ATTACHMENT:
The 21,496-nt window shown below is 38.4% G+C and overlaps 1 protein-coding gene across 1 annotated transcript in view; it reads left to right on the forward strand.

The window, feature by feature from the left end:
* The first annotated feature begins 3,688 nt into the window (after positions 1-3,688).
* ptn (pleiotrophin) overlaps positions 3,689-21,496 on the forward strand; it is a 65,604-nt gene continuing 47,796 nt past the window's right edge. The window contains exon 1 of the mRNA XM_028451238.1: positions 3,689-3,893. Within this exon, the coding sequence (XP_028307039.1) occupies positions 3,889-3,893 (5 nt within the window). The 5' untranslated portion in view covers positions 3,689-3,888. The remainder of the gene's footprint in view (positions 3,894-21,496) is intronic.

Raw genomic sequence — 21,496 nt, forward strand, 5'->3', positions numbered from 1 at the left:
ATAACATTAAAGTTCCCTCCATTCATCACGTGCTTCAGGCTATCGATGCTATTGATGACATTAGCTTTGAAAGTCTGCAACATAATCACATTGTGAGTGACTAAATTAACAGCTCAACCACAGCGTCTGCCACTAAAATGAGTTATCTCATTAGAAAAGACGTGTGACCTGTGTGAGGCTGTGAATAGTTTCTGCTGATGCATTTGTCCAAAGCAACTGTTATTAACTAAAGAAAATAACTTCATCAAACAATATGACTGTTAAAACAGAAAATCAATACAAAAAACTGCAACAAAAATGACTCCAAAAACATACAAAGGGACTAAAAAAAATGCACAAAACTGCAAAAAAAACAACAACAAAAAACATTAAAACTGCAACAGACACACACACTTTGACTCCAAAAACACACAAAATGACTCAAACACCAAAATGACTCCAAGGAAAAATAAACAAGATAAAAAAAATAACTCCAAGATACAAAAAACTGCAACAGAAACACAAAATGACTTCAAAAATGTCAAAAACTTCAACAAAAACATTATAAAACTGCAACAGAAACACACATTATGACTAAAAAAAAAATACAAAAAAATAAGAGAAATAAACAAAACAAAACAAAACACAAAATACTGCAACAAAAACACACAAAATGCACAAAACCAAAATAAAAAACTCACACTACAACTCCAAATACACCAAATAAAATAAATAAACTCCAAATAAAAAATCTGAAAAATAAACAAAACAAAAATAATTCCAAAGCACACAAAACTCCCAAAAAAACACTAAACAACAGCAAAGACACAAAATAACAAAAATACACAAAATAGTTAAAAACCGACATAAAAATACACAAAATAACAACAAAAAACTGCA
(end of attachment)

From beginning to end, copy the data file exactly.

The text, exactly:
The 21,496-nt window shown below is 38.4% G+C and overlaps 1 protein-coding gene across 1 annotated transcript in view; it reads left to right on the forward strand.

The window, feature by feature from the left end:
* The first annotated feature begins 3,688 nt into the window (after positions 1-3,688).
* ptn (pleiotrophin) overlaps positions 3,689-21,496 on the forward strand; it is a 65,604-nt gene continuing 47,796 nt past the window's right edge. The window contains exon 1 of the mRNA XM_028451238.1: positions 3,689-3,893. Within this exon, the coding sequence (XP_028307039.1) occupies positions 3,889-3,893 (5 nt within the window). The 5' untranslated portion in view covers positions 3,689-3,888. The remainder of the gene's footprint in view (positions 3,894-21,496) is intronic.

Raw genomic sequence — 21,496 nt, forward strand, 5'->3', positions numbered from 1 at the left:
ATAACATTAAAGTTCCCTCCATTCATCACGTGCTTCAGGCTATCGATGCTATTGATGACATTAGCTTTGAAAGTCTGCAACATAATCACATTGTGAGTGACTAAATTAACAGCTCAACCACAGCGTCTGCCACTAAAATGAGTTATCTCATTAGAAAAGACGTGTGACCTGTGTGAGGCTGTGAATAGTTTCTGCTGATGCATTTGTCCAAAGCAACTGTTATTAACTAAAGAAAATAACTTCATCAAACAATATGACTGTTAAAACAGAAAATCAATACAAAAAACTGCAACAAAAATGACTCCAAAAACATACAAAGGGACTAAAAAAAATGCACAAAACTGCAAAAAAAACAACAACAAAAAACATTAAAACTGCAACAGACACACACACTTTGACTCCAAAAACACACAAAATGACTCAAACACCAAAATGACTCCAAGGAAAAATAAACAAGATAAAAAAAATAACTCCAAGATACAAAAAACTGCAACAGAAACACAAAATGACTTCAAAAATGTCAAAAACTTCAACAAAAACATTATAAAACTGCAACAGAAACACACATTATGACTAAAAAAAAAATACAAAAAAATAAGAGAAATAAACAAAACAAAACAAAACACAAAATACTGCAACAAAAACACACAAAATGCACAAAACCAAAATAAAAAACTCACACTACAACTCCAAATACACCAAATAAAATAAATAAACTCCAAATAAAAAATCTGAAAAATAAACAAAACAAAAATAATTCCAAAGCACACAAAACTCCCAAAAAAACACTAAACAACAGCAAAGACACAAAATAACAAAAATACACAAAATAGTTAAAAACCGACATAAAAATACACAAAATAACAACAAAAAACTGCA